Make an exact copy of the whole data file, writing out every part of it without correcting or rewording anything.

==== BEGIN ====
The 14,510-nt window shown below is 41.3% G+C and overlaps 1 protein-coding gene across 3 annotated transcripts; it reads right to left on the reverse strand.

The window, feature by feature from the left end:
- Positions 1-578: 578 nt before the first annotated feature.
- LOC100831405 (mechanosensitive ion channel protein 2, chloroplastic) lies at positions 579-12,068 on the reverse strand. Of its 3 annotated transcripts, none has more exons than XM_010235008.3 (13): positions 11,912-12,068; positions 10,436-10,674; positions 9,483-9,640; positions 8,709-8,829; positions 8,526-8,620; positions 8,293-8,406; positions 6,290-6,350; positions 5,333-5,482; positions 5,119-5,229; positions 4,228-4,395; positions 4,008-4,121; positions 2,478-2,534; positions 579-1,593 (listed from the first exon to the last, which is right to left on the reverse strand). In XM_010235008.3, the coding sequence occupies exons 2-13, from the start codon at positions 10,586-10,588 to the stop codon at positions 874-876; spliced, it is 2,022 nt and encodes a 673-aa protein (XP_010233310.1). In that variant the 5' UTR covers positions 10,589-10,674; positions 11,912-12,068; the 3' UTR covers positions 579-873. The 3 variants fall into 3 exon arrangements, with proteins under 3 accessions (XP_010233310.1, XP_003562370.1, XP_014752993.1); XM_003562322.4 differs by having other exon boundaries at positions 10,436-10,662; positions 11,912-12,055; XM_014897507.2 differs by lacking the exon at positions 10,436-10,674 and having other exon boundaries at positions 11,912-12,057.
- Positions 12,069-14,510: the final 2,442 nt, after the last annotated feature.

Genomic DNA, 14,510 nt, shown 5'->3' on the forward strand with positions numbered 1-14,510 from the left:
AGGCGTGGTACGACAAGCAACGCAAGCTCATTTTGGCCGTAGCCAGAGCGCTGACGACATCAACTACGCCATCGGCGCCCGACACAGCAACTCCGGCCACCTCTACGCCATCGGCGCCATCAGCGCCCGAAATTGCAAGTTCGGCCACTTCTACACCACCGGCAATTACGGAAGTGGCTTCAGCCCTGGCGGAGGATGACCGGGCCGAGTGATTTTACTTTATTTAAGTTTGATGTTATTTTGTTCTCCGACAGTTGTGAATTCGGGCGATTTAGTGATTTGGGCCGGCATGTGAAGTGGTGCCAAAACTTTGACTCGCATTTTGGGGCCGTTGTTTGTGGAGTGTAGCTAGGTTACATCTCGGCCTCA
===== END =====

The 14,510-nt window shown below is 41.3% G+C and overlaps 1 protein-coding gene across 3 annotated transcripts; it reads right to left on the reverse strand.

The window, feature by feature from the left end:
- Positions 1-578: 578 nt before the first annotated feature.
- LOC100831405 (mechanosensitive ion channel protein 2, chloroplastic) lies at positions 579-12,068 on the reverse strand. Of its 3 annotated transcripts, none has more exons than XM_010235008.3 (13): positions 11,912-12,068; positions 10,436-10,674; positions 9,483-9,640; positions 8,709-8,829; positions 8,526-8,620; positions 8,293-8,406; positions 6,290-6,350; positions 5,333-5,482; positions 5,119-5,229; positions 4,228-4,395; positions 4,008-4,121; positions 2,478-2,534; positions 579-1,593 (listed from the first exon to the last, which is right to left on the reverse strand). In XM_010235008.3, the coding sequence occupies exons 2-13, from the start codon at positions 10,586-10,588 to the stop codon at positions 874-876; spliced, it is 2,022 nt and encodes a 673-aa protein (XP_010233310.1). In that variant the 5' UTR covers positions 10,589-10,674; positions 11,912-12,068; the 3' UTR covers positions 579-873. The 3 variants fall into 3 exon arrangements, with proteins under 3 accessions (XP_010233310.1, XP_003562370.1, XP_014752993.1); XM_003562322.4 differs by having other exon boundaries at positions 10,436-10,662; positions 11,912-12,055; XM_014897507.2 differs by lacking the exon at positions 10,436-10,674 and having other exon boundaries at positions 11,912-12,057.
- Positions 12,069-14,510: the final 2,442 nt, after the last annotated feature.

Genomic DNA, 14,510 nt, shown 5'->3' on the forward strand with positions numbered 1-14,510 from the left:
AGGCGTGGTACGACAAGCAACGCAAGCTCATTTTGGCCGTAGCCAGAGCGCTGACGACATCAACTACGCCATCGGCGCCCGACACAGCAACTCCGGCCACCTCTACGCCATCGGCGCCATCAGCGCCCGAAATTGCAAGTTCGGCCACTTCTACACCACCGGCAATTACGGAAGTGGCTTCAGCCCTGGCGGAGGATGACCGGGCCGAGTGATTTTACTTTATTTAAGTTTGATGTTATTTTGTTCTCCGACAGTTGTGAATTCGGGCGATTTAGTGATTTGGGCCGGCATGTGAAGTGGTGCCAAAACTTTGACTCGCATTTTGGGGCCGTTGTTTGTGGAGTGTAGCTAGGTTACATCTCGGCCTCA